A Day in Tokyo: A 1968 Film Captures a City Reborn 23 Years After Its Destruction

Dur­ing World War II, Tokyo sus­tained heavy dam­age, espe­cial­ly with the bomb­ings con­duct­ed by the U.S. mil­i­tary in March 1945. Known as Oper­a­tion Meet­ing­house, US air raids destroyed 16 square miles in cen­tral Tokyo, leav­ing 100,000 civil­ians dead and one mil­lion home­less. Tokyo did­n’t recov­er quick­ly. It took until the 1950s for recon­struc­tion to real­ly gain momen­tum. But gain momen­tum it did. By 1964, Tokyo found itself large­ly rebuilt, mod­ern­ized, and ready to host the Olympics. That brings us to the 1968 film above, A Day in Tokyo, cre­at­ed by the Japan Nation­al Tourism Orga­ni­za­tion (JNTO) to pro­mote tourism in the rebuilt city.

The web­site Japan­ese Nos­tal­gic Car sets the scene:

The year 1968 was a spe­cial time for Japan. It was emerg­ing as a mod­ern coun­try. The Tokyo Olympics had just been held a few years pri­or. Bul­let trains, high-speed express­ways, and col­or tele­vi­sion broad­casts were spread­ing through­out the land. The year before saw the Toy­ota 2000GT and Maz­da Cos­mo Sport, Japan’s con­tem­po­rary sports cars, debut. It must have been incred­i­bly excit­ing.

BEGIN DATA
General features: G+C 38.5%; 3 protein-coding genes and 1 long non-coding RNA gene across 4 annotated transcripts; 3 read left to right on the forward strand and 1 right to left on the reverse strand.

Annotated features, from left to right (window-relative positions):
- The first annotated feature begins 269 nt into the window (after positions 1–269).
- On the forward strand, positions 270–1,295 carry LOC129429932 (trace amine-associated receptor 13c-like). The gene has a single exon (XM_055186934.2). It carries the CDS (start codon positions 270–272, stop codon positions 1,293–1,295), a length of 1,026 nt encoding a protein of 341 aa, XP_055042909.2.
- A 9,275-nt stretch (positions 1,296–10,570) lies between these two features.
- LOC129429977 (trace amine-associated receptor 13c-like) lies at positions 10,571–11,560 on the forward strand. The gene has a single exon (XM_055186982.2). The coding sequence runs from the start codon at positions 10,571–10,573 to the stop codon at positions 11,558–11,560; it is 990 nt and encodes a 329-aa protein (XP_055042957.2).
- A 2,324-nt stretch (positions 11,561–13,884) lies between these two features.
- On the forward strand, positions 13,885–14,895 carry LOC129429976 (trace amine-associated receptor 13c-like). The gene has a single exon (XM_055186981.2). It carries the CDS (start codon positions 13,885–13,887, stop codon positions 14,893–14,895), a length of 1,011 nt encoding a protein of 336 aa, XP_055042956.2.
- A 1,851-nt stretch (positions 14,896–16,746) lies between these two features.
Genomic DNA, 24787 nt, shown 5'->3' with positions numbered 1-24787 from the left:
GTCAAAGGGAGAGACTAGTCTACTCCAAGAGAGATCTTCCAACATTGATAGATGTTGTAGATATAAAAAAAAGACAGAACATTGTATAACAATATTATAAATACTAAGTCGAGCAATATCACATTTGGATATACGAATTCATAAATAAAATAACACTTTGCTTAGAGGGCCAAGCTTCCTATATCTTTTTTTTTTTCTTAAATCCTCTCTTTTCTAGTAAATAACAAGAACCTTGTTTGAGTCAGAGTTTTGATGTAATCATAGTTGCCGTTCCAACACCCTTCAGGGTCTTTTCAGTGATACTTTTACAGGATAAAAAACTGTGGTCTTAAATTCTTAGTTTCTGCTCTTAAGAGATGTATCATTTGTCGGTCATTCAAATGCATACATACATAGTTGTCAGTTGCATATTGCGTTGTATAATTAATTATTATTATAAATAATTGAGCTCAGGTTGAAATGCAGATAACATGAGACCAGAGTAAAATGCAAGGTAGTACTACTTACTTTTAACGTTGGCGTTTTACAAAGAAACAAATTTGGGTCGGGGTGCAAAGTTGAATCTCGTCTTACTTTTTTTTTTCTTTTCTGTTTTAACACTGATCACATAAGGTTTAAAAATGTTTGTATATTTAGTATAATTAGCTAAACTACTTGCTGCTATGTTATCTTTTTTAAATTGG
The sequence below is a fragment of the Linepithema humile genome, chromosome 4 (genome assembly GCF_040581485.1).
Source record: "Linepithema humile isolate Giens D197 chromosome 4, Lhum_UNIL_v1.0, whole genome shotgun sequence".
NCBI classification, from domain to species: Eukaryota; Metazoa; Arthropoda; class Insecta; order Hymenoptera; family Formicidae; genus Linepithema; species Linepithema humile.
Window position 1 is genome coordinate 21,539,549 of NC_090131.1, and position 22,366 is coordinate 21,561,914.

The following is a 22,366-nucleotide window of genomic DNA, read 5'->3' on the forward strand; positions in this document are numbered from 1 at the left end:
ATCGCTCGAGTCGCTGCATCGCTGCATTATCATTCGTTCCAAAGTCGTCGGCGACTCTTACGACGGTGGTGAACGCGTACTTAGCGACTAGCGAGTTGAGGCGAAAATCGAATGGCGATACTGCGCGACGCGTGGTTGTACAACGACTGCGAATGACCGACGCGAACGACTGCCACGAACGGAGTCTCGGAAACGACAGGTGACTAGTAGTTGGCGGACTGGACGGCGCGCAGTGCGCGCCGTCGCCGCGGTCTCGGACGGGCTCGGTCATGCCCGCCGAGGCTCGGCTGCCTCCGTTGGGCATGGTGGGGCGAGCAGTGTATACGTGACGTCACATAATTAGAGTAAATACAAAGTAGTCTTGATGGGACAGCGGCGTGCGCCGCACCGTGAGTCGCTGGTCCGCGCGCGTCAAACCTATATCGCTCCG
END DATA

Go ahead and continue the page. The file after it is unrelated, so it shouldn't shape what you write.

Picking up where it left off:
In the 23-minute film above, you can revis­it this moment of trans­for­ma­tion and renew­al, when Tokyo—as the film’s nar­ra­tor put it—combined the best of new and old. Here, in the “con­stant meta­bol­ic cycle of destruc­tion and cre­ation, Tokyo pro­gress­es at a dizzy­ing pace.” And it’s a sight to behold. Enjoy.

Relat­ed Con­tent 

Watch Life on the Streets of Tokyo in Footage Record­ed in 1913: Caught Between the Tra­di­tion­al and the Mod­ern

A Vir­tu­al Tour of Frank Lloyd Wright’s Lost Japan­ese Mas­ter­piece, the Impe­r­i­al Hotel in Tokyo

Behold the Unique Beau­ty of Japan’s Artis­tic Man­hole Cov­ers

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Open Culture was founded by Dan Colman.